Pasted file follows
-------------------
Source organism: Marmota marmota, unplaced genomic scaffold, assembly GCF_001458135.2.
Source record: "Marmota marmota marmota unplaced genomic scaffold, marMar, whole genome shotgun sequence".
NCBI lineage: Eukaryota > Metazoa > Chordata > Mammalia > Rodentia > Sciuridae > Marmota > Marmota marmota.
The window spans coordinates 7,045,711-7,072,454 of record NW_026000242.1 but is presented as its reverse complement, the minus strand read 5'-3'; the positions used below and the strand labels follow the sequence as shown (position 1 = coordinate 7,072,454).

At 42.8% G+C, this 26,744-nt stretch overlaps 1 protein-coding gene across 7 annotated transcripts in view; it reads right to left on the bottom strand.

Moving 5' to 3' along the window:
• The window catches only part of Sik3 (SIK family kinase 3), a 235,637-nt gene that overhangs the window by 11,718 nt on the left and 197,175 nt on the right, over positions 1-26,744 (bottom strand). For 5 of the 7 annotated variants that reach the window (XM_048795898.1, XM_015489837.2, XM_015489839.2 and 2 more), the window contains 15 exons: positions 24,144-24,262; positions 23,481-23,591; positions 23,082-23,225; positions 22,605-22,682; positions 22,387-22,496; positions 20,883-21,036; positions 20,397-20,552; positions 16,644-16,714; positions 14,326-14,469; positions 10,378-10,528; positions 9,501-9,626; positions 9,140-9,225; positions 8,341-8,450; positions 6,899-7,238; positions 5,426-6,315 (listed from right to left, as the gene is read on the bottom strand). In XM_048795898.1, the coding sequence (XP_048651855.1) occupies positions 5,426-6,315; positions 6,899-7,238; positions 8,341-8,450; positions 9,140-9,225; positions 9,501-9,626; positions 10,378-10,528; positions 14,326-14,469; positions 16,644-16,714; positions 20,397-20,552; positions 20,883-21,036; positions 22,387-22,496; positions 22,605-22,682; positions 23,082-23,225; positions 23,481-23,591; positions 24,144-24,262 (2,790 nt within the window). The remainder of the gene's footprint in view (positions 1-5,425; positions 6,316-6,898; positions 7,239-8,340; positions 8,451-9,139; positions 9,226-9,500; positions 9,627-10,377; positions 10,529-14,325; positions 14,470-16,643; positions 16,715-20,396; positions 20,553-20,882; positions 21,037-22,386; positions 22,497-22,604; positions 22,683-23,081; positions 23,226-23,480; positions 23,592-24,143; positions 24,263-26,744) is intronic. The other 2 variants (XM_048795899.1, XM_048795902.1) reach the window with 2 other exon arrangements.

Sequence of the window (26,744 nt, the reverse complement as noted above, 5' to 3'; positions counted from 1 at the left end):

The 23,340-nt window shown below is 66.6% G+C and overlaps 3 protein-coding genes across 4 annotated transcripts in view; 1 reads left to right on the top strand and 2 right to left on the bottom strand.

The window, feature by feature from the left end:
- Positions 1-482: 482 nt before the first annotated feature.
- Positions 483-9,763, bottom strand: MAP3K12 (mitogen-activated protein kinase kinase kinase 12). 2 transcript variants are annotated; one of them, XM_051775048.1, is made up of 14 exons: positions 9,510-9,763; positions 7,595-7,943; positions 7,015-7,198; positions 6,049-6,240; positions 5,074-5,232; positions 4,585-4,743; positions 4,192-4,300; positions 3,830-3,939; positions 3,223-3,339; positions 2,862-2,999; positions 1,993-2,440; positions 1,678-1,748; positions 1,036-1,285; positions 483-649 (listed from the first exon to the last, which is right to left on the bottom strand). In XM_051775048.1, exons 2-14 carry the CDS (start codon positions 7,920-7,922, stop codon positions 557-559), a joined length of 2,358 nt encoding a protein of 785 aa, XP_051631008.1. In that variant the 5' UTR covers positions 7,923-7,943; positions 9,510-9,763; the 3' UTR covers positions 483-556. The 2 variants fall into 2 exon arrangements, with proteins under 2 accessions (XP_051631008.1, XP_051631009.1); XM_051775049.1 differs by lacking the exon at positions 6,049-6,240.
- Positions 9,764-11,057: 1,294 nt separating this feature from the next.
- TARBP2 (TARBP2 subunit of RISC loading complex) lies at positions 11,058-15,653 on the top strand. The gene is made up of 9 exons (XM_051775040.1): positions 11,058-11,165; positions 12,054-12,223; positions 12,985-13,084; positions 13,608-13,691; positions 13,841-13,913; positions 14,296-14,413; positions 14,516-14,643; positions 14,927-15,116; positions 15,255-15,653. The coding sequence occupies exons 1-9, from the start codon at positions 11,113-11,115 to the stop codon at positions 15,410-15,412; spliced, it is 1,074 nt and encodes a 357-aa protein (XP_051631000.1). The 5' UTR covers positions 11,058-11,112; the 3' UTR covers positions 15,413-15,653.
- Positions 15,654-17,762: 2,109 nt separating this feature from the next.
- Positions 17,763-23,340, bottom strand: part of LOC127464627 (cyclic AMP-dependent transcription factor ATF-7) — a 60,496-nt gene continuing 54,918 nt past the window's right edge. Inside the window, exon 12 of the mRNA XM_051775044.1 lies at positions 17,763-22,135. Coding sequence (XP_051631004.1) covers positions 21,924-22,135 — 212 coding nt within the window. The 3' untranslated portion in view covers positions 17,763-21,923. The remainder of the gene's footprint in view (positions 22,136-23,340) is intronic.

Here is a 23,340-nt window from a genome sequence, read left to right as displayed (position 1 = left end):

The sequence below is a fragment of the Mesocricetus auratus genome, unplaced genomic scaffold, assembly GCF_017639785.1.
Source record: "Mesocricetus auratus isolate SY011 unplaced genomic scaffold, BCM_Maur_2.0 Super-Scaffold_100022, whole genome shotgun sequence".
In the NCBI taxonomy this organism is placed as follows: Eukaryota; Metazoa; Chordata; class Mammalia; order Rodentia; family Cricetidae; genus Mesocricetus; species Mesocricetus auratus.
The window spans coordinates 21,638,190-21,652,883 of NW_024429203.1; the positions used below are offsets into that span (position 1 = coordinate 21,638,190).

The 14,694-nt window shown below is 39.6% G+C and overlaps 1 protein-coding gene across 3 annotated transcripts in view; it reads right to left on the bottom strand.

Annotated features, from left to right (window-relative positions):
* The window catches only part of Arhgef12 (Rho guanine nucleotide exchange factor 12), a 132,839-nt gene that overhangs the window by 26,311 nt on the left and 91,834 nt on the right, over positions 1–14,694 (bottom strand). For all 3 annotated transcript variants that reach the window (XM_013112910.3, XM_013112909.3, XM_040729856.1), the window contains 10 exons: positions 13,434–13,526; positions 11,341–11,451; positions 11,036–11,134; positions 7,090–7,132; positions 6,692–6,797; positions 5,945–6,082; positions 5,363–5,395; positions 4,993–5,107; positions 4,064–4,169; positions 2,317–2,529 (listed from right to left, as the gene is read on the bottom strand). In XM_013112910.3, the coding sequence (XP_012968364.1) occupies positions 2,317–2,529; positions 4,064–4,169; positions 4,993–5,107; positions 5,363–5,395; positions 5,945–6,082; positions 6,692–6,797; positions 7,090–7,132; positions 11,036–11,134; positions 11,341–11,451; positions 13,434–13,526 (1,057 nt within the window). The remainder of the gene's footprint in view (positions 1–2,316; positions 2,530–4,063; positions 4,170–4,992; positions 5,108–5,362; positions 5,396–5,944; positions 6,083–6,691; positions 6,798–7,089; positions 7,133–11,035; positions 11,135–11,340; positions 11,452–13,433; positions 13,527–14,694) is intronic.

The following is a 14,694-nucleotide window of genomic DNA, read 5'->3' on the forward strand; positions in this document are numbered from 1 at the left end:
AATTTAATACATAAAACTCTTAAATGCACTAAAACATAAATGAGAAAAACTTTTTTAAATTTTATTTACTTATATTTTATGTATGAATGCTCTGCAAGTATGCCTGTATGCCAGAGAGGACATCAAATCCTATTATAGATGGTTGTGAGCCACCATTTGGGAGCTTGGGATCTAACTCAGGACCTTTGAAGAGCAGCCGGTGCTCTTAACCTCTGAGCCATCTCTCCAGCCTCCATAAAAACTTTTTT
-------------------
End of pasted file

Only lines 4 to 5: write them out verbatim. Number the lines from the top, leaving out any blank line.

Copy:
The window spans coordinates 7,045,711-7,072,454 of record NW_026000242.1 but is presented as its reverse complement, the minus strand read 5'-3'; the positions used below and the strand labels follow the sequence as shown (position 1 = coordinate 7,072,454).

At 42.8% G+C, this 26,744-nt stretch overlaps 1 protein-coding gene across 7 annotated transcripts in view; it reads right to left on the bottom strand.